I too lament the turn toward the political “right” that BSA took around 1980. At that point, the LDS church threatened to pull out of BSA, and the BSA corporation wanted to keep those customers. Instead of taking a lump and thriving for many generations, the BSA chose to avoid the lump. BSA has been controlled by the LDS church for the about the last four decades. As a direct result, their registration numbers have been decreasing consistently through all of that time.

    As a direct result of that LDS control, BSA excludes gays. As a direct result of that membership policy, they have lost many thousands of unit sponsoring organizations. Most public schools and other publicly-funded organizations no longer sponsor troops. Many churches no longer will sponsor units. As animus toward gays is gradually reduced, and as churches reconsider their exclusion of gays, they are also reconsidering their sponsorship of BSA units.

    Also as a result of that LDS control, BSA has lost the memberships of millions of families. Of course, BSA blames “sports” and other activities for youth, but those same leagues have been enrolling youth at least since the 1950s, at about the same rate through the entire period. The difference is, that BSA has made itself less attractive to the boys, by moving focus away from “adventure” and “scouting”, and toward “advancement” and “character”. And, that shift was made entirely at the direction of LDS. The decision to exclude gay people was an important part of that shift.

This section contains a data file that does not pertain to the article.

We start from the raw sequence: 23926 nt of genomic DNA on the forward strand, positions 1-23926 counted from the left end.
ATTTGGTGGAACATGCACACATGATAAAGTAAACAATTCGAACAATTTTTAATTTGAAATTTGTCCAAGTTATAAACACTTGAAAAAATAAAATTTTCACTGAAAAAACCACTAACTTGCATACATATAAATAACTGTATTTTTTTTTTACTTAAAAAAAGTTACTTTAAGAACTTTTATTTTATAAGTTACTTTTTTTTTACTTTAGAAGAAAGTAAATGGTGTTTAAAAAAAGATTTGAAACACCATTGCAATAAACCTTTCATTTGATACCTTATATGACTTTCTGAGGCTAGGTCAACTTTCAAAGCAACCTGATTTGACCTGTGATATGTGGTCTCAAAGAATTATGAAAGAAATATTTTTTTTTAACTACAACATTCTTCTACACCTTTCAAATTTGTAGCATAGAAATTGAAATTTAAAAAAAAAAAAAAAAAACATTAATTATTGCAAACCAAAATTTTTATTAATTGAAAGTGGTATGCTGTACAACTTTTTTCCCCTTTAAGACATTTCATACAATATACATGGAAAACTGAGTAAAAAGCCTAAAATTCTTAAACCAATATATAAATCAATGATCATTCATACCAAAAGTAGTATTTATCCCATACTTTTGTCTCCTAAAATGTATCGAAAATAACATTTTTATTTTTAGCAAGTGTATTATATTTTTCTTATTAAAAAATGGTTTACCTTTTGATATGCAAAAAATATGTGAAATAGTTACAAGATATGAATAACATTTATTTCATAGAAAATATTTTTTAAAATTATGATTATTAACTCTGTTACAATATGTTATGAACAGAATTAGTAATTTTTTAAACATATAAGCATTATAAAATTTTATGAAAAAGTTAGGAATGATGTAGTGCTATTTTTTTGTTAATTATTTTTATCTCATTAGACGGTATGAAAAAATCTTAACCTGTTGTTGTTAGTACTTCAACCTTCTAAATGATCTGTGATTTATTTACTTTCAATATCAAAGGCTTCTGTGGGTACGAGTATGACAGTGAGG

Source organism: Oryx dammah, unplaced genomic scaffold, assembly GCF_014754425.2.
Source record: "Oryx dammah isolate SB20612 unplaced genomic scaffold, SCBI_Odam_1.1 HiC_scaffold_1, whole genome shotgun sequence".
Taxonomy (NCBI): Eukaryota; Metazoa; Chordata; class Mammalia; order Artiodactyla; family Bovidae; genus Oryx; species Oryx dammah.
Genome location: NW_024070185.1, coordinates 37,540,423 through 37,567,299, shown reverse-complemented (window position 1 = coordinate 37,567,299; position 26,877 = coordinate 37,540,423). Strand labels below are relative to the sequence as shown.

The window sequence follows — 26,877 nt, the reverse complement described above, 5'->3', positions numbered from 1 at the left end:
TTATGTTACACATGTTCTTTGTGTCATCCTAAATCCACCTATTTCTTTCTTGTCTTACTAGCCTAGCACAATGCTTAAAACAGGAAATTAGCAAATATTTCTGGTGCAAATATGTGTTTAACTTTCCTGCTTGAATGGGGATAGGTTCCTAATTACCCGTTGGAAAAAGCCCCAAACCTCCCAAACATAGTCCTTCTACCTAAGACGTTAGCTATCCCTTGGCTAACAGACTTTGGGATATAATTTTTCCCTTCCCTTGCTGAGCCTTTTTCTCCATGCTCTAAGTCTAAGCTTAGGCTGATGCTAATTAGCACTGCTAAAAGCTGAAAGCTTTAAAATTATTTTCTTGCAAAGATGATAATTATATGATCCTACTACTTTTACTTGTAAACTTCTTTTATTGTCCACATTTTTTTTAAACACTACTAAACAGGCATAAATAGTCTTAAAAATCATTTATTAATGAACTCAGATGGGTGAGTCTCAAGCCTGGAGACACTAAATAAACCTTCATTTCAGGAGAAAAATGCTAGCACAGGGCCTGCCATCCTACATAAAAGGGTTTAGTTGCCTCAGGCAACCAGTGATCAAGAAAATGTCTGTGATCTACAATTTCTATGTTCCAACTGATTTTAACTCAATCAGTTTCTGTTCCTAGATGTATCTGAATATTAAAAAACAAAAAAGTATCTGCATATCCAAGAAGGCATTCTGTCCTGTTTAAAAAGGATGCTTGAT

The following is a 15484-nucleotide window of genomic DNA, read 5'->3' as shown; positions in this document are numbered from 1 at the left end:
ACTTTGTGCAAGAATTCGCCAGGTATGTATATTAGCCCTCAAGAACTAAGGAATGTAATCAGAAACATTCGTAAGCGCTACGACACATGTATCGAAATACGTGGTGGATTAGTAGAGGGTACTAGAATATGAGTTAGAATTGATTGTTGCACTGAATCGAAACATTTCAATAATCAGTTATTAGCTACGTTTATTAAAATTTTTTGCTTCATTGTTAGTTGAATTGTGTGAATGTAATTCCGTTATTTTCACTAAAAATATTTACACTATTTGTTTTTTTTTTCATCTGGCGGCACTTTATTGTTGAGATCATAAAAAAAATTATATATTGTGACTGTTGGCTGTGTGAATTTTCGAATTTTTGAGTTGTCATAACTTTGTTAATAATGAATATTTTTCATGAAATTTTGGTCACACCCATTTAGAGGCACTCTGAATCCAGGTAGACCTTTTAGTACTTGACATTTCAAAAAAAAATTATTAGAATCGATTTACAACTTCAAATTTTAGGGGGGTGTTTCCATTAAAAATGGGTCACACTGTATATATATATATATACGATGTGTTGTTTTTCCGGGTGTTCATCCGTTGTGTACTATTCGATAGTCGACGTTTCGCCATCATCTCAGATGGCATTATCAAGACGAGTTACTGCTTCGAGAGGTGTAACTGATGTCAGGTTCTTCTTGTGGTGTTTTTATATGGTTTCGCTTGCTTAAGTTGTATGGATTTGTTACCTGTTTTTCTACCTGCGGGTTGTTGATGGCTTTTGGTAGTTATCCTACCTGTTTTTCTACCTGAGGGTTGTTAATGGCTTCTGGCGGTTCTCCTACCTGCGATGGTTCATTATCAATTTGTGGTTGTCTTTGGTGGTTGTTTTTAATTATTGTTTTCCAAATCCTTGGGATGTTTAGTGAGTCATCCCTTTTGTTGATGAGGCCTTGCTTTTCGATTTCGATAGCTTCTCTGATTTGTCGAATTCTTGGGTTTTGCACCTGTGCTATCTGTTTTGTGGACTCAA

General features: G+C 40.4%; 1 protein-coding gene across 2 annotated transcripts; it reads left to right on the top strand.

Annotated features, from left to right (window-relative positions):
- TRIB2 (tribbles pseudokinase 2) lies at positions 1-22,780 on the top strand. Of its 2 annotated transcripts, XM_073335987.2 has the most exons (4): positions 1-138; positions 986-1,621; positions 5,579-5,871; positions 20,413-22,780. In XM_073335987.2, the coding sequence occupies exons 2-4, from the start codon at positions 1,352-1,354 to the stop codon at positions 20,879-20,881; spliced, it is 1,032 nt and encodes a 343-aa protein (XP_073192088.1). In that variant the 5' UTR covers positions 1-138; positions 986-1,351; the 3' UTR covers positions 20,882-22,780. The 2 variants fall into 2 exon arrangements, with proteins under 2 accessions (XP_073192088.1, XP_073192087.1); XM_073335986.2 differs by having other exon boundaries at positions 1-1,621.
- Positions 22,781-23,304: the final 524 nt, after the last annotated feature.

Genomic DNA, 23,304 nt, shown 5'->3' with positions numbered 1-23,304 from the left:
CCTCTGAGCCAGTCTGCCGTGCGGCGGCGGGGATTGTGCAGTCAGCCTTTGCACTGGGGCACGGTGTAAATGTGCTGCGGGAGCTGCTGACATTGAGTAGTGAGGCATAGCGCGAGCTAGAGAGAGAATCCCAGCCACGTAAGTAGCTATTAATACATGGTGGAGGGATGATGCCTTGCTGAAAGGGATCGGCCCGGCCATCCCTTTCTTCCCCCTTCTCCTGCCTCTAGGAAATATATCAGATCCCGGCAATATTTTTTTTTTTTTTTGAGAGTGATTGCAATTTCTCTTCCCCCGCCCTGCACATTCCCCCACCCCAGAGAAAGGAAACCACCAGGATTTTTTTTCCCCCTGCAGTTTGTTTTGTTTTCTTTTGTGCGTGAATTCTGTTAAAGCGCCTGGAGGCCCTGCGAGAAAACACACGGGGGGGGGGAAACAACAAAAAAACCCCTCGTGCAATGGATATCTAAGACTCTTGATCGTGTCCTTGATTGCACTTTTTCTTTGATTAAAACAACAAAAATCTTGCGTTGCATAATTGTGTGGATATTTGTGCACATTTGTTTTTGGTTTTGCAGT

Perhaps the LDS will soften its stance, at some point. That seems to be the only way for BSA to regain anything like its former glory.

  • jon

    I am on my 14th year in Scouting and have been openly gay for the last four of them. I am going to the 100th Anniversary National Jamboree as an Assn’t Scoutmaster. I am very proud of being an Eagle Scout and my time spend in scouting. The organization is filled with gay youth and leadership changing minds inside is how I hope change will come to Scouting. I would hate to see their funding cut they help so many young people. (the south park episode titled Cripple Fight explains this view)

  • jeffree

    @Jon: I hate to break the news to you but you’re facing a choice: become an “ex-gay Scout” or a “gay ex-Scout.”

    Pick one.

  • Republican

    I’ve never been a scout, but I’ve known many who have gone through the program and all speak very highly of the program itself (not its anti-gay policies). Scouts learn skills and values that help them succeed in life.

    Is there any alternative out there that is more gay friendly? I can think of a few famous groups for kids, but none really do what the scouts do. Have any scouts that have been kicked out of the organization thought about forming their own group?

  • Cam

    Huge numbers of schools used to have scout troops that could meet there, the convienience was a great way to encourage membership. The LDS church is far along in the process of turning scouts into a Mormon specific, with a smattering of Catholics, organization.

    Whenever the Mormons have come to a crossroads and one of the choices was to be bigoted, their church has ALWAYS chosen bigotry.

    They still extoll the virtues of how the church was instrumental in the defeat of the Equal Rights Amendment. They would not allow blacks to become actual full members until around 1980 and that was only after horrible national P.R. including a possible boycott of Universities refusing to play BYU in sports, they will still separate their Wards by race, and people will be “Encouraged” to go to their “Proper” ward with the passive agressive sentance of “We feel you’ll be more confortable in the hispanic Ward”, and now they are instrumental in trying to fight the advance to full civil rights of gays.